This would make Harvard's mandate the optimal Green OA Mandate model, now ready for all universities worldwide to emulate: rights-retention (with optional opt-out) plus Immediate-Deposit (without opt-out).
And please remember that the three main reasons researchers are not self-archiving spontaneously are (1) worries that it might be illegal, (2) worries that it might put acceptance by their preferred journal at risk, and (3) worries that it might take a lot of time. They need mandates from their institutions and funders not in order to coerce them to self-archive but in order to embolden them to self-archive, making it official policy that it is not only okay for them to self-archive, but that it is expected of them, and well worth the few minutes worth of extra keystrokes per paper.
The Harvard mandate now has all the requisite ingredients for performing this facilitating function: Deposit itself is required, but negotiating rights-retention and making the deposit OA can be waived if there are reasons to do so. One cannot ask for a better policy than this: Its worldwide adoption will bring us OA as surely as nightfall is followed by day. -- Stevan Harnad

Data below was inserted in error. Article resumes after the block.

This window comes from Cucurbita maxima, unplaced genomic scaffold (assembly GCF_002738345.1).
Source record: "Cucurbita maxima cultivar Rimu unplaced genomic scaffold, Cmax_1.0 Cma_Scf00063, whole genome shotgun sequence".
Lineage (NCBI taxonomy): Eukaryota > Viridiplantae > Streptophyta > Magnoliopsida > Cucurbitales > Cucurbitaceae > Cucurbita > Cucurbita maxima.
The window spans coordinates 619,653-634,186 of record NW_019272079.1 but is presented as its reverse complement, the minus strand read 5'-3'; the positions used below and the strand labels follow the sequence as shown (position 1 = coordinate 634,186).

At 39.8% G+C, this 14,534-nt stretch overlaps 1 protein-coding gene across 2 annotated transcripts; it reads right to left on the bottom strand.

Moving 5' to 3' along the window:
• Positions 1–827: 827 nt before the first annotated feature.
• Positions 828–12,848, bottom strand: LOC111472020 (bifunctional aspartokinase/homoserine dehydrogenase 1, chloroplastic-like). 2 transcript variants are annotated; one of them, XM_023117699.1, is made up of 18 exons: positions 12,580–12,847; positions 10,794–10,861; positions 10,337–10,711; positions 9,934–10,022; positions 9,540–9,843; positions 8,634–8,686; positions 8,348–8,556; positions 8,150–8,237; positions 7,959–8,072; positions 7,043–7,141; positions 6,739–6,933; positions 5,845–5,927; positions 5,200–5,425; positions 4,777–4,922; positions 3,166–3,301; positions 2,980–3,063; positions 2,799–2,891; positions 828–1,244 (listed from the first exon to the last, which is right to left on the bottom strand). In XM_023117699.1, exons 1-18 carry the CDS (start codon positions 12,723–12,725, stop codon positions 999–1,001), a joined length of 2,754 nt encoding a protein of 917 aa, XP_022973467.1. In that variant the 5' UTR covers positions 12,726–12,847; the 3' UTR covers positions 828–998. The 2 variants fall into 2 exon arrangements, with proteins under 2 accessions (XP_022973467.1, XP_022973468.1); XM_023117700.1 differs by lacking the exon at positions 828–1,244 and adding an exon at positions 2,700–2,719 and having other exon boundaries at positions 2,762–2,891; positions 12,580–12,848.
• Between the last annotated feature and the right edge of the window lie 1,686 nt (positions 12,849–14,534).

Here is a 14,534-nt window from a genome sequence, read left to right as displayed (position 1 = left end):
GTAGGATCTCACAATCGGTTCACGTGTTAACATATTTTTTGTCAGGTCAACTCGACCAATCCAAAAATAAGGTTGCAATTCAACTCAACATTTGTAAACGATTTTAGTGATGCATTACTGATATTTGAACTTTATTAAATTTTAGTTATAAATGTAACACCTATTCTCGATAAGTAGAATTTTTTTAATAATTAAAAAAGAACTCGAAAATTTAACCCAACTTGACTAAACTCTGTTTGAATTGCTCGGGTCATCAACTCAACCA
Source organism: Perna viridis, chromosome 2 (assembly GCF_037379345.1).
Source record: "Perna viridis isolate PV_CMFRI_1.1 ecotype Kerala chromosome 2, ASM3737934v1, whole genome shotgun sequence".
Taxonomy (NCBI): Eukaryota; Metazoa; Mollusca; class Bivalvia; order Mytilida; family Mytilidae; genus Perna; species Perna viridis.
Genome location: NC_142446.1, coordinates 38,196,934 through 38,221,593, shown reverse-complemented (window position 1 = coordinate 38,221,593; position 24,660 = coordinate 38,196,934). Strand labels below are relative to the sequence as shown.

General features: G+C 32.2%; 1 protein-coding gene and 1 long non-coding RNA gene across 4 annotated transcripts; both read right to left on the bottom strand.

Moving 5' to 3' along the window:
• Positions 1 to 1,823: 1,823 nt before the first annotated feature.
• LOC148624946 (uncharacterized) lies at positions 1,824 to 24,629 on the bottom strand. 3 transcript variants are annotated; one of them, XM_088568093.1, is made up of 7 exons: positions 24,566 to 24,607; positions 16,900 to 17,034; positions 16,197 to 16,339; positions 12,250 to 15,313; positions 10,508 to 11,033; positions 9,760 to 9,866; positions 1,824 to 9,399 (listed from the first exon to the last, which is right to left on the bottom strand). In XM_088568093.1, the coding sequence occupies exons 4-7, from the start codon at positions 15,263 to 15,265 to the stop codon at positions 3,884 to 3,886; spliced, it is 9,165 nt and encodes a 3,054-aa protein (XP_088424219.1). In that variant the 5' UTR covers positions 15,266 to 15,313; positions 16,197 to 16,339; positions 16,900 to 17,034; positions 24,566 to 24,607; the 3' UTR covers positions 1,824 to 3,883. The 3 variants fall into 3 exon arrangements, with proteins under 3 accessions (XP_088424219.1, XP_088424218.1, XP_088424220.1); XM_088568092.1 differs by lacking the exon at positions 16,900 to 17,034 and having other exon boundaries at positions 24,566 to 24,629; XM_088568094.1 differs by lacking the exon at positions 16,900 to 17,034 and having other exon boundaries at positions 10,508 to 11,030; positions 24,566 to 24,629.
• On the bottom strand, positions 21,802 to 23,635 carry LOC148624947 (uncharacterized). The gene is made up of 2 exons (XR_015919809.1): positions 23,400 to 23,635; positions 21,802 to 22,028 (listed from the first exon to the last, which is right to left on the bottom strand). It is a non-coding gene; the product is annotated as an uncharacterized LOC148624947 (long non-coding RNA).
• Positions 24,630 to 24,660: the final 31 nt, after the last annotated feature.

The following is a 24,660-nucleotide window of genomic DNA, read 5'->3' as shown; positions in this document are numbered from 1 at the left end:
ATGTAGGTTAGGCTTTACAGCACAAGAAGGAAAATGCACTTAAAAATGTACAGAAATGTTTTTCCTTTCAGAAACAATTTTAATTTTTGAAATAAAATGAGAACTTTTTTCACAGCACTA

From Peter Suber's Open Access News
Sunday, March 8. 2009
(Thanks to Peter Suber's Open Access News.)
Note that Edinburgh's is the optimal ID/OA Mandate. (Let us hope Edinburgh will also implement the automatized Request a Copy Button for Embargoed or Closed Access Deposits!)
University of Edinburgh (UK* institutional-mandate)The University of Edinburgh has adopted an OA mandate. Here's an excerpt from the Open Access Publications Policy (January 27 - February 4, 2009), the proposal which the university's Electronic Senate approved on February 18, 2009:
This... Publications Policy... requires researchers to deposit their research outputs in the Publications Repository, and where appropriate in the Open Access Edinburgh Research Archive in order to maximise the visibility of the University’s research....
This policy will be implemented [i.e. become mandatory] from January 2010, and in the meantime, researchers are encouraged to deposit outputs....